Two comics withdrawn “due to child pornography illustrations”

Two comics removed “due to child pornography illustrations”

It's not just in the United States that some books are pulled from the shelves. The Libraries of the City of Montreal are following suit with the withdrawal of two comic strips by Frenchman Bastien Vivès, we learned on Saturday from Le Devoir.

The reasons for the banishment of several hundred American school and public library books diverge, however. Like the children's book Le rose, le bleu et toi! by Quebec author Élise Gravel, who tackles the issue of gender identity.

What the Libraries of Montreal criticize comics for Mental Discharge and The Melons of Anger by Vivès – aimed at an adult audience – is the “presence of realistic and very explicit child pornography illustrations; illustrated and unreported sexual violence perpetrated on minors; lack of consent of the minors involved (between 10 and 17 years old); of the presence of numerous illustrated scenes of incest”, can we read in the article of the Montreal daily which had access to an internal email sent on March 3 to the Libraries of Montreal.

Discomfort and bullying

Since a petition in 2022 forced the Angoulême Festival to cancel a carte blanche exhibition by Bastien Vivès – the festival management citing “threats” against the author and the organizers – the work of the cartoonist has been the object of many criticisms. In addition, at the beginning of January, a preliminary investigation was opened in France for the dissemination of images of child pornography by the Brigade for the protection of minors against the author and two publishing houses which had published some of his books.

While comics columnist Jean-Dominic Leduc admires several creations by Bastien Vivès, he remembers feeling very uneasy when reading Melons de larage in 2011.

“I bought this book because it's by Bastien Vivès, but I didn't know about the bdcul collection [from the Hammerhead Requins editions]. At the time, I had a feeling of discomfort, because I had detected incest there.”

He hadn't overdone it, but it was out of the question for the columnist to recommend or even talk about this comic. As for the two other books that are the subject of an investigation – Petit Paul (Glénat, 2018) and The Mental Discharge (Les Requins Marteaux, 2018) – he admits not having read them.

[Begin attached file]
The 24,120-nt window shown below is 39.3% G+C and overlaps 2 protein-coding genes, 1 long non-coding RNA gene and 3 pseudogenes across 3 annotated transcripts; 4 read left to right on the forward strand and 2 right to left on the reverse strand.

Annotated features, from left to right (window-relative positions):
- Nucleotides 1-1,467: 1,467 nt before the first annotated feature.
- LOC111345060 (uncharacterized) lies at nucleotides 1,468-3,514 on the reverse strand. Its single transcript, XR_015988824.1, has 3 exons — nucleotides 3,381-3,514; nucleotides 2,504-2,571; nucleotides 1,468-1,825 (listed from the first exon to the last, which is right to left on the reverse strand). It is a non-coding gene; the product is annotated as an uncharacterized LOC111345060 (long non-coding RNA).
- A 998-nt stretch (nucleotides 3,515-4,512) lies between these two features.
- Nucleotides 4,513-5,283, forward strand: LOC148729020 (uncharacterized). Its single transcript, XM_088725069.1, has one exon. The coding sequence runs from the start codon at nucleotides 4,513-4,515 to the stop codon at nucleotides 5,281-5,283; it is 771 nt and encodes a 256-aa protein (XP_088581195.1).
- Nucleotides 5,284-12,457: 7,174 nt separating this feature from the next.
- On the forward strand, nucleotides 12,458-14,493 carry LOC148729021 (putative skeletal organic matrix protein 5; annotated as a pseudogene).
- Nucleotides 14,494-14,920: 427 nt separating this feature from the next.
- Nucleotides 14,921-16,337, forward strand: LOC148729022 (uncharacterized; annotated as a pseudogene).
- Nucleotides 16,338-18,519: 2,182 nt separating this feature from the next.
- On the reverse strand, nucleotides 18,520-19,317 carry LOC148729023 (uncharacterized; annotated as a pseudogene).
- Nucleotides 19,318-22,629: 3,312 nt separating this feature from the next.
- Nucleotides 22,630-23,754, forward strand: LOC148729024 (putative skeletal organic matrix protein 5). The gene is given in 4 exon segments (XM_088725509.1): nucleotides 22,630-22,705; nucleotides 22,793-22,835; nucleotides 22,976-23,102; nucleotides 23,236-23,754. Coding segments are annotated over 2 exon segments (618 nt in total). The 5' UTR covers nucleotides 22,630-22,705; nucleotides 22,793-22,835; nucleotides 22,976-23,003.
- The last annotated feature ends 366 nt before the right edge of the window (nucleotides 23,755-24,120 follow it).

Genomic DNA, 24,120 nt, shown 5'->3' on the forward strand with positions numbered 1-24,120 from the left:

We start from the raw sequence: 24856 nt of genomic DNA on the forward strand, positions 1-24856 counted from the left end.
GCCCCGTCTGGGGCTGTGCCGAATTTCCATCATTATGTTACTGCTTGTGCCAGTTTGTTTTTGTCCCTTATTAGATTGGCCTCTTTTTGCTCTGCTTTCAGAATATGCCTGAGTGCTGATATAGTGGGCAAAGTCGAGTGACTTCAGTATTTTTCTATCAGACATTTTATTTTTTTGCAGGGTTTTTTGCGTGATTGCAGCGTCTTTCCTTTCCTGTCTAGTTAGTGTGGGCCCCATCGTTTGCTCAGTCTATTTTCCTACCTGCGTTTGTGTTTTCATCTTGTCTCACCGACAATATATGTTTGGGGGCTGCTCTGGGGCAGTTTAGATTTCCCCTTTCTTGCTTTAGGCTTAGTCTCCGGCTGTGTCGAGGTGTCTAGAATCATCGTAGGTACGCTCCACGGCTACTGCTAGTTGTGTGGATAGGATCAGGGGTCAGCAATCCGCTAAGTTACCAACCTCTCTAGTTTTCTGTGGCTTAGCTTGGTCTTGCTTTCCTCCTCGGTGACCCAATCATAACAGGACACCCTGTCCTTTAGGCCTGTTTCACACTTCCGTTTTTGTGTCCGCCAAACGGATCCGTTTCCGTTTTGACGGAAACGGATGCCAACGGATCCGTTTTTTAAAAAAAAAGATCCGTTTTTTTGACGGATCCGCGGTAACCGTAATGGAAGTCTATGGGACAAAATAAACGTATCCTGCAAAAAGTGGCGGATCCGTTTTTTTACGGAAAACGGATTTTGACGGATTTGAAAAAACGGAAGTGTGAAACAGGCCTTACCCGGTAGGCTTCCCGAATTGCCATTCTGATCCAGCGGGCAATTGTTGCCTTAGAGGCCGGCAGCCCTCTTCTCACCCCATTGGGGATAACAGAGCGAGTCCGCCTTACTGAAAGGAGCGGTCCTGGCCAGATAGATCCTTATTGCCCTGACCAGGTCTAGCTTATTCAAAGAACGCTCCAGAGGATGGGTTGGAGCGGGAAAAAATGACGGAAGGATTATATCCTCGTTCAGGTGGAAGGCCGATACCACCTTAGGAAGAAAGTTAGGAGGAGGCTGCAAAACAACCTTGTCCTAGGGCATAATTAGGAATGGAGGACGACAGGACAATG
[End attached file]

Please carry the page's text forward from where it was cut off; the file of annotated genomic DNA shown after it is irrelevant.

Things have since evolved and Jean-Dominic Leduc says that following the revelations concerning Bastien Vivès last year, he canceled a scheduled interview with the author to talk about his most recent publication.

“My problem with Bastien Vivès is above all the online intimidation that he did under a pseudonym where he attacked an author [Emma] saying that she did not know how to draw, that this is not wasn't interesting and it was a good woman's business. That, I have a problem with that!”

For him, this event is symptomatic of the machismo that still prevails in the world of comics.

A problem of centralization< /h3>

When asked why the Montreal Library network acquired these comics in the first place, it is stated in the internal email quoted by Le Devoir  that “these two titles were part of a purchase of a batch of erotic comics. They were therefore not acquired deliberately”.

Former bookseller, Jean-Dominic Leduc believes that the centralization of purchases by the Libraries of Montreal may have contributed to this “error”, a practice that does not not done in other libraries in Quebec, he argues.

“[Les Bibliothèques de Montréal] have cut off contact between the bookseller and the librarian, explains the columnist. When these people talk to each other, they teach each other things. It is important. Wanting too much to centralize everything, well, mistakes like that will happen more and more.”

An example of cancel culture?

Jean-Dominic Leduc considers that the Montreal Libraries made a good decision by withdrawing the two problematic comics by Bastien Vivès. He adds that this withdrawal cannot be compared with what is happening in the United States where books have been banned, even burned as in Ontario, for ideological reasons.

“There, we don't talk no books that have been banned by a right or left ideology, we are talking about child pornography. It's criminal,” recalls the columnist.

For him, books that have been blacklisted or burned because they deal with the Holocaust or because they make a dated representation of a cultural community are more a matter of “lack of education and perspective” linked to a certain “dogmatism”.

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